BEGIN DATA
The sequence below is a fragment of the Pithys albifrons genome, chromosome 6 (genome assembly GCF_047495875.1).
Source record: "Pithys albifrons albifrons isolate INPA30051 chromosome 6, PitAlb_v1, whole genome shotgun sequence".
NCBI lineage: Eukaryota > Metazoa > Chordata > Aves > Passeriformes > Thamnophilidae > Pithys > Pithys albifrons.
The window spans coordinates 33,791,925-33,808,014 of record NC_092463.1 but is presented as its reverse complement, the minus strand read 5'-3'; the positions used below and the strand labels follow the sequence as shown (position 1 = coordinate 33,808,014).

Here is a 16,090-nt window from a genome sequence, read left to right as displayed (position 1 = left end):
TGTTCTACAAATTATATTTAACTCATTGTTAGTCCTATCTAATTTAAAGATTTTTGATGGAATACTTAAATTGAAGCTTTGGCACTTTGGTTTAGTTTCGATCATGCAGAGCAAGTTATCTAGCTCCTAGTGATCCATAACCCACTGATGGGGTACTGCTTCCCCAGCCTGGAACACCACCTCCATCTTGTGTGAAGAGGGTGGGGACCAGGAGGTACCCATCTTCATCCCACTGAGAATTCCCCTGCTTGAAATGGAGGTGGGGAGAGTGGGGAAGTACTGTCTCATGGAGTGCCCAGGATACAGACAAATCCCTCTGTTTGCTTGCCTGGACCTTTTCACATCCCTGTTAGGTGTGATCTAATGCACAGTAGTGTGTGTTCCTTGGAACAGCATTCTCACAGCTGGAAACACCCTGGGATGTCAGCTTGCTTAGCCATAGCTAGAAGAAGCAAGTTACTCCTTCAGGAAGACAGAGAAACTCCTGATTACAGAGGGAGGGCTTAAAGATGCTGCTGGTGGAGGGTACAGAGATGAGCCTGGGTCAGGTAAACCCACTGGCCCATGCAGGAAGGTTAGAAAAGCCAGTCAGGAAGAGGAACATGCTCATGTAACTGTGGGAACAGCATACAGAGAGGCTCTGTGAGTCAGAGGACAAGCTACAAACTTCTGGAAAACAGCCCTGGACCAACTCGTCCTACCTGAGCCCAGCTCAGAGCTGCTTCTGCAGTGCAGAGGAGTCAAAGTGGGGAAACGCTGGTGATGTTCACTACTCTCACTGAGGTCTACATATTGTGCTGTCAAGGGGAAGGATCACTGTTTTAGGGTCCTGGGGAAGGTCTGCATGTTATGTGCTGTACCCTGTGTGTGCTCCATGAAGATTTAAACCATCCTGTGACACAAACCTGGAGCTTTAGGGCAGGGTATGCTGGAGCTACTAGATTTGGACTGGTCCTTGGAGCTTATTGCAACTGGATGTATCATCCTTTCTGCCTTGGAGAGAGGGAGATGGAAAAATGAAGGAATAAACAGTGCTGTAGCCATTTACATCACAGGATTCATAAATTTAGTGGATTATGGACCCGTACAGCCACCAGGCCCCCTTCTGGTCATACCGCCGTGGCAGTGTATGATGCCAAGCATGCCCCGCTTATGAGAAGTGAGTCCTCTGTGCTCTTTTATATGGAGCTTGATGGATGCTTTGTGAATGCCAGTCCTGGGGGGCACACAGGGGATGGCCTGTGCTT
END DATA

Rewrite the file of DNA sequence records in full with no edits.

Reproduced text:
The sequence below is a fragment of the Pithys albifrons genome, chromosome 6 (genome assembly GCF_047495875.1).
Source record: "Pithys albifrons albifrons isolate INPA30051 chromosome 6, PitAlb_v1, whole genome shotgun sequence".
NCBI lineage: Eukaryota > Metazoa > Chordata > Aves > Passeriformes > Thamnophilidae > Pithys > Pithys albifrons.
The window spans coordinates 33,791,925-33,808,014 of record NC_092463.1 but is presented as its reverse complement, the minus strand read 5'-3'; the positions used below and the strand labels follow the sequence as shown (position 1 = coordinate 33,808,014).

Here is a 16,090-nt window from a genome sequence, read left to right as displayed (position 1 = left end):
TGTTCTACAAATTATATTTAACTCATTGTTAGTCCTATCTAATTTAAAGATTTTTGATGGAATACTTAAATTGAAGCTTTGGCACTTTGGTTTAGTTTCGATCATGCAGAGCAAGTTATCTAGCTCCTAGTGATCCATAACCCACTGATGGGGTACTGCTTCCCCAGCCTGGAACACCACCTCCATCTTGTGTGAAGAGGGTGGGGACCAGGAGGTACCCATCTTCATCCCACTGAGAATTCCCCTGCTTGAAATGGAGGTGGGGAGAGTGGGGAAGTACTGTCTCATGGAGTGCCCAGGATACAGACAAATCCCTCTGTTTGCTTGCCTGGACCTTTTCACATCCCTGTTAGGTGTGATCTAATGCACAGTAGTGTGTGTTCCTTGGAACAGCATTCTCACAGCTGGAAACACCCTGGGATGTCAGCTTGCTTAGCCATAGCTAGAAGAAGCAAGTTACTCCTTCAGGAAGACAGAGAAACTCCTGATTACAGAGGGAGGGCTTAAAGATGCTGCTGGTGGAGGGTACAGAGATGAGCCTGGGTCAGGTAAACCCACTGGCCCATGCAGGAAGGTTAGAAAAGCCAGTCAGGAAGAGGAACATGCTCATGTAACTGTGGGAACAGCATACAGAGAGGCTCTGTGAGTCAGAGGACAAGCTACAAACTTCTGGAAAACAGCCCTGGACCAACTCGTCCTACCTGAGCCCAGCTCAGAGCTGCTTCTGCAGTGCAGAGGAGTCAAAGTGGGGAAACGCTGGTGATGTTCACTACTCTCACTGAGGTCTACATATTGTGCTGTCAAGGGGAAGGATCACTGTTTTAGGGTCCTGGGGAAGGTCTGCATGTTATGTGCTGTACCCTGTGTGTGCTCCATGAAGATTTAAACCATCCTGTGACACAAACCTGGAGCTTTAGGGCAGGGTATGCTGGAGCTACTAGATTTGGACTGGTCCTTGGAGCTTATTGCAACTGGATGTATCATCCTTTCTGCCTTGGAGAGAGGGAGATGGAAAAATGAAGGAATAAACAGTGCTGTAGCCATTTACATCACAGGATTCATAAATTTAGTGGATTATGGACCCGTACAGCCACCAGGCCCCCTTCTGGTCATACCGCCGTGGCAGTGTATGATGCCAAGCATGCCCCGCTTATGAGAAGTGAGTCCTCTGTGCTCTTTTATATGGAGCTTGATGGATGCTTTGTGAATGCCAGTCCTGGGGGGCACACAGGGGATGGCCTGTGCTT